Gold Medal Winner
Department of Philosophy
Université de Montréal
SSHRC is the lifeblood of all social sciences and humanities researchers in Canada. It makes our research possible, and adds to its credibility and impact. I do not know what we would do without it.
Its support helps fund, firstly, concrete research, scientific gatherings, travel and the meeting of ideas, which are often more important in our field than data alone. Just as importantly, SSHRC supports the work of the next generation associated with our projects, who embody the ‘current future’ of research; countless emerging researchers have benefitted from SSHRC’s financial and spiritual support—support that is helping them become successful researchers. Finally, SSHRC support is invaluable, both intellectually and motivationally, since knowing you are supported like this is, in itself, encouraging and a key driver for research and of our quest for new ideas (a quest that is always a bit unsure of itself and its ‘results’).
SSHRC helps us discover that our research has meaning and impact. Those working in the social sciences and humanities are interested in humans and their sensory experiences—and we all know there is a lot of non-sense out there.
Jean Grondin is a professor in the Université de Montréal’s Department of Philosophy, and president of the Royal Society of Canada’s Academy of the Arts and Humanities. The exceptional quality and clarity of his work have played a significant role in furthering knowledge of philosophy, and have drawn the attention of today’s most illustrious thinkers, as well as international media.
A prominent figure in modern philosophy, he is a distinguished expert in three areas he has revitalized: German philosophy, metaphysics and hermeneutics (the art of interpretation). Grondin is one of Canada’s most remarkable philosophers, and one of the world’s most read. He has written over 20 prestigiously published books. Translated into some 15 languages, they include the very first biography of philosopher Hans-Georg Gadamer, penned in German; three Que sais-je? books; an Introduction to Metaphysics, and passionate essays on the meaning of life. He has also translated five books from German to French. His philosophy of meaning emphasizes the human mind’s capacity for understanding, initiative and hope.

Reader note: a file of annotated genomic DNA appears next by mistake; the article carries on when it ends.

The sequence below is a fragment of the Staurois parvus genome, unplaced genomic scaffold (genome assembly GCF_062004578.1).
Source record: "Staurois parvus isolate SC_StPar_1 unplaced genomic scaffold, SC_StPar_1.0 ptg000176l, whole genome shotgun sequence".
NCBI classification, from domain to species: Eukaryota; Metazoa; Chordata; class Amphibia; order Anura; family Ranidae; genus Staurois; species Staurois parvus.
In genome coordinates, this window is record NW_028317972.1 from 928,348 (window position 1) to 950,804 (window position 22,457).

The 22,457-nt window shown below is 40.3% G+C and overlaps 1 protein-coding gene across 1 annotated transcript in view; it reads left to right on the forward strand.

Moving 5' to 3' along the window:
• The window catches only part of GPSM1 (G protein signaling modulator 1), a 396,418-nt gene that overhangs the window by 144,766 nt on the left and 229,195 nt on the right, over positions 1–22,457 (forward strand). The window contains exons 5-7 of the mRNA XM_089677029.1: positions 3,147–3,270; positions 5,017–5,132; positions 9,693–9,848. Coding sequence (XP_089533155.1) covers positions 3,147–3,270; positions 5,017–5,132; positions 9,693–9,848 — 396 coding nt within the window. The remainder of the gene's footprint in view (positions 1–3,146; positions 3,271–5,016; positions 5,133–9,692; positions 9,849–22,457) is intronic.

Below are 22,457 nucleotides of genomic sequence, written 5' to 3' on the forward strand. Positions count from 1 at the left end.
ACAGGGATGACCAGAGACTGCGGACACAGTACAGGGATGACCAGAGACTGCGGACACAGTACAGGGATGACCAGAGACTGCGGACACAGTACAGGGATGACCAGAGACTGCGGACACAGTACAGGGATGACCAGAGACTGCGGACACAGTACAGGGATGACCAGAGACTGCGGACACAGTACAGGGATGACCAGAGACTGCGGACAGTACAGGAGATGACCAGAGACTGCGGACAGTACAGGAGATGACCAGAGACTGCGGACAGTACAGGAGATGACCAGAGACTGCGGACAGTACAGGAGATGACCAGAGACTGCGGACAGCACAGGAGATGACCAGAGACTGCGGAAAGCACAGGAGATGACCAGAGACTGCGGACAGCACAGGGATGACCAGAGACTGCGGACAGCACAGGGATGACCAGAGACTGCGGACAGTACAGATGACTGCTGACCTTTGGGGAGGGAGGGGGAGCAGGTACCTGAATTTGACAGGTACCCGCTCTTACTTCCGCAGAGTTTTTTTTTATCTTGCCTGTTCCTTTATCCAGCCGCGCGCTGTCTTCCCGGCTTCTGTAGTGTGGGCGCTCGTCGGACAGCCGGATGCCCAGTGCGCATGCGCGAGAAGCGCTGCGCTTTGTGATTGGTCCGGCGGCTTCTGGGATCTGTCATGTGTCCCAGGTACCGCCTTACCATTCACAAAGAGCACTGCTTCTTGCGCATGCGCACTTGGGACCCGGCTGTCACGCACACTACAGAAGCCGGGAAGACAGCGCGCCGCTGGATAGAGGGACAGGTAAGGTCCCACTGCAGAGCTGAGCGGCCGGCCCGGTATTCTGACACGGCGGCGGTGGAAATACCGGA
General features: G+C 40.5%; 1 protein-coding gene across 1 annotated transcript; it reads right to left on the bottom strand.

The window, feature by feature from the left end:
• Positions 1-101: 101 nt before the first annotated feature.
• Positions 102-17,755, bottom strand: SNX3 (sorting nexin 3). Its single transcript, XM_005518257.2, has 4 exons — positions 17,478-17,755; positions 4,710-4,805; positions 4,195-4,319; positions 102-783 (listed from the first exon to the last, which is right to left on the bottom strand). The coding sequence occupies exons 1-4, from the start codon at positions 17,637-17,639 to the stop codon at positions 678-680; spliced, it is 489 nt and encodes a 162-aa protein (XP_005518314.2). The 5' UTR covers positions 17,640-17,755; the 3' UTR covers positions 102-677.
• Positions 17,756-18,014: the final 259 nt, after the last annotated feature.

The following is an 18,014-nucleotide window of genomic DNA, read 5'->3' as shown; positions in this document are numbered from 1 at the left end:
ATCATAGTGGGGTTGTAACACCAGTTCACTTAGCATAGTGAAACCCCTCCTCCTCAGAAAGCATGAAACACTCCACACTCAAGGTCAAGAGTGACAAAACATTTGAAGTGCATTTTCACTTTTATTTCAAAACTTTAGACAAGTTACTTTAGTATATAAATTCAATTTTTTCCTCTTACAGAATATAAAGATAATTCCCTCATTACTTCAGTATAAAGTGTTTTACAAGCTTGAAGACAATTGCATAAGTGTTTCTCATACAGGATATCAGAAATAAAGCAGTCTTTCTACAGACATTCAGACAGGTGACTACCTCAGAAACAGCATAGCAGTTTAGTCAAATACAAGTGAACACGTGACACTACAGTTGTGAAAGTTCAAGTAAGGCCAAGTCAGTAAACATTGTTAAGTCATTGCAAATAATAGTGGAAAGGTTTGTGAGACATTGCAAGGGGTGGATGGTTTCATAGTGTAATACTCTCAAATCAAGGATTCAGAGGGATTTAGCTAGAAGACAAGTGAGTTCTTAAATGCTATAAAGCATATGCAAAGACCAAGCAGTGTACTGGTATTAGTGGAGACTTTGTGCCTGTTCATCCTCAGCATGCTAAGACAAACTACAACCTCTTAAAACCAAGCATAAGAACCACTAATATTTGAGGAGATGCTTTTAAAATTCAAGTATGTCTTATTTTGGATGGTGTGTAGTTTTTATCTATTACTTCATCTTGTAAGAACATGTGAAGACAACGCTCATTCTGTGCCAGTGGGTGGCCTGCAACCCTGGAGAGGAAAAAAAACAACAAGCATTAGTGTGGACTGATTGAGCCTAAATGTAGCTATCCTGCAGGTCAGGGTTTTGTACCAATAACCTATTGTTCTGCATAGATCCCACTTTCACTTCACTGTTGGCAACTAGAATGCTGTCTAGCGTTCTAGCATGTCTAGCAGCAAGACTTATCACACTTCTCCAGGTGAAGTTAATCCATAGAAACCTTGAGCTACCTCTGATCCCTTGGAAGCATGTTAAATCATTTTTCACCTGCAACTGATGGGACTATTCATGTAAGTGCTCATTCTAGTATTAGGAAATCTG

Since 1984, Grondin has consistently received SSHRC funding, recently being awarded an Insight Grant (2017-22) for his current, highly original research seeking to preserve the legacy of metaphysical thinking on which our civilization is based. He aims to offer a new take on hermeneutics and metaphysics, one that seeks to show how all humanities and social sciences are rooted in the metaphysical. Essentially, he tries to understand what makes up human dignity, and what it takes to make life worth living.
Grondin’s writings have earned him several of the social sciences’ highest honours, including officer of the Ordre national du Québec in 2016; the Canada Council for the Arts’ Molson Prize in 2014, officer of the Order of Canada in 2012, the Acfas André-Laurendeau prize and Killam Prize in 2012, Québec’s Léon-Gérin prize in 2011, and the Konrad Adenauer Research Award from the Alexander von Humboldt Foundation in 2010. He also held the Étienne Gilson Chair in metaphysics in Paris in 2012-13, and has been awarded three honorary doctorates.
An outstanding teacher and mentor, he has supervised over 60 master’s theses and about 20 doctoral dissertations. He has been a guest professor in several countries dear to his heart, such as El Salvador, Haiti, Belarus, Venezuela and Argentina. He was a founding member of the Canadian Society for Hermeneutics and Postmodern Thought in 1985, the Société francophone de philosophie de la religion in 2011, and the Société canadienne de philosophie de la religion in 2018. Member of a scientific committee that has published some 30 scholarly publications, Grondin is a sought-after speaker for major conferences and general-interest lectures alike. He has helped make philosophy highly visible through his many introductory philosophy works, his articles for general audiences, and 80 media interviews.
Through these achievements, and in his engagement in support of the humanities and social sciences and philosophy, Grondin has greatly contributed to his field’s stature, and has proven his deep commitment to sharing knowledge with the public.
About the award
The annual Impact Awards recognize the highest achievements in SSHRC-funded research, knowledge mobilization and scholarship, as well as the highest achievements resulting from a SSHRC fellowship awarded.
SSHRC’s highest honour, the prestigious Gold Medal is given to individuals whose sustained leadership, dedication and originality of thought have inspired students and colleagues alike.